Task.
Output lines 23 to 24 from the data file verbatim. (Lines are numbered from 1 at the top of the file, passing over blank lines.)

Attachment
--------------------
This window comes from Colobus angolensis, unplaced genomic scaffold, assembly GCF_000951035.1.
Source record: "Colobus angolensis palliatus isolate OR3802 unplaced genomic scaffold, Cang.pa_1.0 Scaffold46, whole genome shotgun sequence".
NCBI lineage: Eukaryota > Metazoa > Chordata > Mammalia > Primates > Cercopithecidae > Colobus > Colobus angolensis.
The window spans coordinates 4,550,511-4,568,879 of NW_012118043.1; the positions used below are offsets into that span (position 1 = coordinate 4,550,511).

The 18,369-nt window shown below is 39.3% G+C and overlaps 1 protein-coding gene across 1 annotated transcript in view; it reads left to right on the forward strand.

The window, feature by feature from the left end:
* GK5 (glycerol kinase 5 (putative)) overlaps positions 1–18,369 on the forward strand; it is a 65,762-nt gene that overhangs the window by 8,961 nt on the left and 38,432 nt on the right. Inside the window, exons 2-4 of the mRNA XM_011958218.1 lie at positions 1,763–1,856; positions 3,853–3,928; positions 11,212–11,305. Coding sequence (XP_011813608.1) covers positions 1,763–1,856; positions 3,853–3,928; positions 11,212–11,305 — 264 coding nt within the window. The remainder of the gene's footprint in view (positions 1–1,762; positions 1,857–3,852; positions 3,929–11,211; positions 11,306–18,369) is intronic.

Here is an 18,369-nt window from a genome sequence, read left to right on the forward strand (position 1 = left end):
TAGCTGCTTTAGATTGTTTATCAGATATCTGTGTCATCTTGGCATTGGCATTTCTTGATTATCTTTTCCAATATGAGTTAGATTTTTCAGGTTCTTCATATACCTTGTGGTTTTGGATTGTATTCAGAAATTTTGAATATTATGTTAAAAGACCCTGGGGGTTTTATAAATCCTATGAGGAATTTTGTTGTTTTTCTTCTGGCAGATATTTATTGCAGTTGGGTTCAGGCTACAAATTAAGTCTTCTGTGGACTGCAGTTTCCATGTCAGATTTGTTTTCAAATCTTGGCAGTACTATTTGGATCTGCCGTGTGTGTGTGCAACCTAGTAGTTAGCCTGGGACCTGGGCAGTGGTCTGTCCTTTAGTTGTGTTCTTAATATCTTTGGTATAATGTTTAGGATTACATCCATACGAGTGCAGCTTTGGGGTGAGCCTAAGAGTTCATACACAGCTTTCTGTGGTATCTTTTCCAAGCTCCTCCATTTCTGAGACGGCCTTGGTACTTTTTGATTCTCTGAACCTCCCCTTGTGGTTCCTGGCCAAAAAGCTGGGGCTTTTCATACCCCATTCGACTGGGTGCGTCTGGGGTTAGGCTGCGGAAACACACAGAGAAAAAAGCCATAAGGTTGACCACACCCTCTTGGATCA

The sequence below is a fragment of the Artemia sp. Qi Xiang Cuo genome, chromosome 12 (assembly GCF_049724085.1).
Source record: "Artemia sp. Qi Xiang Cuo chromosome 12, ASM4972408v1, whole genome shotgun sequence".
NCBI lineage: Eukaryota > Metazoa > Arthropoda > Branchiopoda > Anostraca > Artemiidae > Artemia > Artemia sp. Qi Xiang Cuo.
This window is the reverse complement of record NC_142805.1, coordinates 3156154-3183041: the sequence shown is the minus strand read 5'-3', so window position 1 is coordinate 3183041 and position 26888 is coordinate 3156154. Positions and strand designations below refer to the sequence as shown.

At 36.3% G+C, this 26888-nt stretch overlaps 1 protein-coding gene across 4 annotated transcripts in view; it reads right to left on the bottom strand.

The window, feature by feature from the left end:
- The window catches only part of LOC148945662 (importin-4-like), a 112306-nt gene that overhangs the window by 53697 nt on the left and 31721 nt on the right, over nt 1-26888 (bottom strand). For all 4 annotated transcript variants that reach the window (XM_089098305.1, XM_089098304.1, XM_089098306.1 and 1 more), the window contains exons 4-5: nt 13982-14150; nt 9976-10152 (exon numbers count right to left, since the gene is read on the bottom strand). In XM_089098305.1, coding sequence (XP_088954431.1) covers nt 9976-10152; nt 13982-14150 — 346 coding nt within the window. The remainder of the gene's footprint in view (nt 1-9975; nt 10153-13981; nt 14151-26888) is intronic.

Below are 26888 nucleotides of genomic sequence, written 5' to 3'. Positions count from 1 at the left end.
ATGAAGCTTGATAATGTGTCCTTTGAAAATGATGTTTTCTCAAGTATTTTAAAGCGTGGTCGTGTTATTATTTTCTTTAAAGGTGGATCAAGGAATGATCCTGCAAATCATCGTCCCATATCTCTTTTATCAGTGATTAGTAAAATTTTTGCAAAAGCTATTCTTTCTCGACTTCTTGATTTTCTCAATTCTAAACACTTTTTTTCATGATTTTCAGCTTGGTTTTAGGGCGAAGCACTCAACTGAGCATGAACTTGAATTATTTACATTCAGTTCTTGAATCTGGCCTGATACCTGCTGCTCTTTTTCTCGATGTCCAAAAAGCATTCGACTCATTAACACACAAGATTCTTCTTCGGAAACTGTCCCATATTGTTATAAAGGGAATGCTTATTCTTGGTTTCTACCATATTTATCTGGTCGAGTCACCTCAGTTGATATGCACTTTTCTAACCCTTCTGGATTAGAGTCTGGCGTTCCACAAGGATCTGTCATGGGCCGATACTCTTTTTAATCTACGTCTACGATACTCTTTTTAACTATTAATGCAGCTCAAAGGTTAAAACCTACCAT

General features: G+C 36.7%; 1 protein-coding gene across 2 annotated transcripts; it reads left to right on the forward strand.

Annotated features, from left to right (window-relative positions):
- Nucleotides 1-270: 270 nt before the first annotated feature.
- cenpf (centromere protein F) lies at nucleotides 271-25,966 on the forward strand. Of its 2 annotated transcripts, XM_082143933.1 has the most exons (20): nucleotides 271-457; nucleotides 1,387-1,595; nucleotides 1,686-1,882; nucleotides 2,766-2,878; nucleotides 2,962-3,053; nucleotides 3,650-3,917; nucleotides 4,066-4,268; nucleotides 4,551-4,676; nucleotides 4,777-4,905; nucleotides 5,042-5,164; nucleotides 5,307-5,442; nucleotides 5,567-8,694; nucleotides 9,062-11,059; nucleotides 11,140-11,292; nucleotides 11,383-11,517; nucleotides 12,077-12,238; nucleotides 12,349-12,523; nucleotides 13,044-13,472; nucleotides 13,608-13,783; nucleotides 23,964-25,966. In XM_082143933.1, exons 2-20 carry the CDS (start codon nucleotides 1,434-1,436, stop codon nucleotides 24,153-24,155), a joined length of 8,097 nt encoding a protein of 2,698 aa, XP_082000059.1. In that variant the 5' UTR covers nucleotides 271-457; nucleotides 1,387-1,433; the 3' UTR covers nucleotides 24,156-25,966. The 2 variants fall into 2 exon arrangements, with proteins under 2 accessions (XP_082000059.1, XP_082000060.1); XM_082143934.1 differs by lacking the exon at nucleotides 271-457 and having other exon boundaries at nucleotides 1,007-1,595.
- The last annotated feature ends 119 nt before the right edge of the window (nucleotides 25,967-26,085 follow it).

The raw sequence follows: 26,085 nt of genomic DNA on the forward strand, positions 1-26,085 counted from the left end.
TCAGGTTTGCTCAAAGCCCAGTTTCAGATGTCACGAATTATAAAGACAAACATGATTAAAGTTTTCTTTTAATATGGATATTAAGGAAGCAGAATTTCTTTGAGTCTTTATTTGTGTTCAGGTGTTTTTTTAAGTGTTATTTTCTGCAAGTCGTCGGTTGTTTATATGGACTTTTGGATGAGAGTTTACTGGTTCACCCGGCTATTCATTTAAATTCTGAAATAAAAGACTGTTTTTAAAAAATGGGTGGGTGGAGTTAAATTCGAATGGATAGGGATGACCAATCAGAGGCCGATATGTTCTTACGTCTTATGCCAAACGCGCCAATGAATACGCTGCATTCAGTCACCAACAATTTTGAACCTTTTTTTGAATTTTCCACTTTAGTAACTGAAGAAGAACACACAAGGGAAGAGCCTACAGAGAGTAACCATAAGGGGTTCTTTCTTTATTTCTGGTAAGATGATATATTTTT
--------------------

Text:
- The last annotated feature ends 119 nt before the right edge of the window (nucleotides 25,967-26,085 follow it).

The raw sequence follows: 26,085 nt of genomic DNA on the forward strand, positions 1-26,085 counted from the left end.